Apparently, we ain’t seen nothin’ … yet …

You can hear lots of people talking over the last few weeks, how we are “bottoming out” in terms of the economy. Privately, I had wondered if this was merely a dead cat bounce.

With oil now rapidly rising, articles are appearing that start to call into question the impact upon the economy. Turning what they authors hope to be nascent recoveries into what they predict to be additional (significant) declines.

Of course, against this backdrop, the US auto industry tragicomedy is playing out. This is the tragedy of too high a cost basis for labor, too many dealerships, competing with each other, too much production capacity for demand, and too little quality (perceived or real) relative to the competition. It was a comedy in the sense of a comedy of errors. Its not funny as in “ha ha” funny. In a dark, twisted sort of way it is.

Michigan’s economy, despite the best of intentions of others, depends critically upon this tragicomedy of an industry, for its tax base. The top 3 industries in the state are auto, tourism (no, not kidding), and agriculture.

So what impact will a much smaller auto industry have upon the state?

I am a realist. I tell people unvarnished truths. And sometimes it pisses them off. Denial not a river in Egypt and all that.

I am having a hard time with this one.


One of the better economic forecasters out there, David Littmann, is projecting between 17-20% unemployment. By years end.

But he says more. In an unvarnished manner. Here is a money quote:

Littmann also expresses concern that state officials are underestimating the severity of the economic and fiscal crisis and the need for significant policy change, saying, “They have to explain rationally to the voter and to the taxpayer why they think somehow heaven will change Michigan???s fortunes if bad policies persist.” He also offers a clear recommendation: “The single most important element in reform ??? long-lasting, durable economic and financial reform ??? for this state, so that we can become a magnet for attraction of business and jobs, is to make it a right-to-work [state].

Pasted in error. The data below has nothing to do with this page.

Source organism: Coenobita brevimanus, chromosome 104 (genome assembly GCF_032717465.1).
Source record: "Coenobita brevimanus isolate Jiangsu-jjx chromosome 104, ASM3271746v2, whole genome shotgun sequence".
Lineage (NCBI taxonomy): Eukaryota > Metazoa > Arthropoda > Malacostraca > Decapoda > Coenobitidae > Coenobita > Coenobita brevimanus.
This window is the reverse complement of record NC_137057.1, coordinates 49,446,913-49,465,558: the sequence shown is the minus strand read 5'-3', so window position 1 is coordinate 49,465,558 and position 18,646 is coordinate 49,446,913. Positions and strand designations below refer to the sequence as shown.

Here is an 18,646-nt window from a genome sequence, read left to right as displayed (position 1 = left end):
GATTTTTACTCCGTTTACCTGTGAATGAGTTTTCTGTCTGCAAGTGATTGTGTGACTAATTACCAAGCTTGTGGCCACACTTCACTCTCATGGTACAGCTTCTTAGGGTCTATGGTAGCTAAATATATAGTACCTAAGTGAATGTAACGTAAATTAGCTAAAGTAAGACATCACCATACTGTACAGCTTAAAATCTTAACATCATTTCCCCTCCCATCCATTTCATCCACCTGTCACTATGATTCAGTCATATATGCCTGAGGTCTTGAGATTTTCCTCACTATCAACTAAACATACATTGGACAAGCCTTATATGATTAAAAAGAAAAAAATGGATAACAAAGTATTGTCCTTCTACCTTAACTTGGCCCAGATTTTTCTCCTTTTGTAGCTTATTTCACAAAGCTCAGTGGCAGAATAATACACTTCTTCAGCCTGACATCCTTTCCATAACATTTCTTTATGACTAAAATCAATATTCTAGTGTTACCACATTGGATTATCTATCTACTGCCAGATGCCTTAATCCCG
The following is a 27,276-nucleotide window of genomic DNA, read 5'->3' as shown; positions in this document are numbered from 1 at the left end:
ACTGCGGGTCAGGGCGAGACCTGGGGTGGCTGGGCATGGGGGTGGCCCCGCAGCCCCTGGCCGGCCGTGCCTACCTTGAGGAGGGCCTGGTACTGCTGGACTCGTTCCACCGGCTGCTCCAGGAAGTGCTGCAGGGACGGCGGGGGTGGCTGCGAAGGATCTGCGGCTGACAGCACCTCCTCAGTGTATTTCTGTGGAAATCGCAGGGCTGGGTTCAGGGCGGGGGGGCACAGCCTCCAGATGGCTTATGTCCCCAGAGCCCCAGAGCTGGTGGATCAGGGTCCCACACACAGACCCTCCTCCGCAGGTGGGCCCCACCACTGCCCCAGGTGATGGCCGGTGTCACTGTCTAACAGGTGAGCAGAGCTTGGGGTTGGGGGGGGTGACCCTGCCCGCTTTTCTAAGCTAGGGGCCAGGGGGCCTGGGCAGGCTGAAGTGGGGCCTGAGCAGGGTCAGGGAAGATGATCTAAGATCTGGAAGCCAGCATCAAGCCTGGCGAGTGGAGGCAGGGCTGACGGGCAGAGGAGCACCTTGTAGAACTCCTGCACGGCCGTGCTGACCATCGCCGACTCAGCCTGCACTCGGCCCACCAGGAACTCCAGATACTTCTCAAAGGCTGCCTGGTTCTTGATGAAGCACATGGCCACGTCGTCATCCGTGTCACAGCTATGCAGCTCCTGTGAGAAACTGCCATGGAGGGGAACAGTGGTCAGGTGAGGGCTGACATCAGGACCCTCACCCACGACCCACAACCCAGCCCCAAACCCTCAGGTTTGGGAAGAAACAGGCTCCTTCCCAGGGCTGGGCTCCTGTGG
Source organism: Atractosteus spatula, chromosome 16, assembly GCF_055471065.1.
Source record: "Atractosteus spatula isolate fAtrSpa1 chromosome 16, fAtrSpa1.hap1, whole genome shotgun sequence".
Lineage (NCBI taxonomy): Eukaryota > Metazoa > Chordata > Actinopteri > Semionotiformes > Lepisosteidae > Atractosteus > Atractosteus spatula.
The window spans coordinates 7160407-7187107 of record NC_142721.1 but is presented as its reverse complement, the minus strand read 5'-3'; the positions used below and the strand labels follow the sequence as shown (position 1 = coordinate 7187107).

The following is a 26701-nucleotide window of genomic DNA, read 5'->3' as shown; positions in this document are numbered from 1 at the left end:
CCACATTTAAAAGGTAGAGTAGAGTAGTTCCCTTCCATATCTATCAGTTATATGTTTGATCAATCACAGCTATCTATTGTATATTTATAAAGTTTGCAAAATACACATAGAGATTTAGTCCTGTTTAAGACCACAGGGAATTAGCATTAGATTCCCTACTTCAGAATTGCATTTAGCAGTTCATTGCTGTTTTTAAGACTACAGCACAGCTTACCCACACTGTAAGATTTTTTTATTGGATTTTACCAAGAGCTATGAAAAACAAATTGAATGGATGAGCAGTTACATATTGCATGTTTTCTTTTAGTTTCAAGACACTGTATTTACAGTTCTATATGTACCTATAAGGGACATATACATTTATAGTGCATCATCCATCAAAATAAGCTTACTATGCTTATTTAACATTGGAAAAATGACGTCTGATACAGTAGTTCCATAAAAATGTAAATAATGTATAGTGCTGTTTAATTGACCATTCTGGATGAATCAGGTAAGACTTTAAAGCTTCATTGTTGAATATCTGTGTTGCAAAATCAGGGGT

I agree in all aspects. We want to make this an attractive investment location. This should be where startups form and grow … we have a far lower cost basis than the coasts. This should be where businesses locate to get educated productive knowledge workers, but we have a problem with the generation of productive knowledge workers due to our school system issues. This should be the place for data centers … few natural disasters can take our centers out here, but we have a paucity of network connectivity. This should be the place where small businesses come to form and grow …. yet our business taxes are ridiculous, in part to fund tax breaks for the large companies who are laying off left and right.

There are lots of things we need to do, some very … very … hard decisions we as a state have to make.

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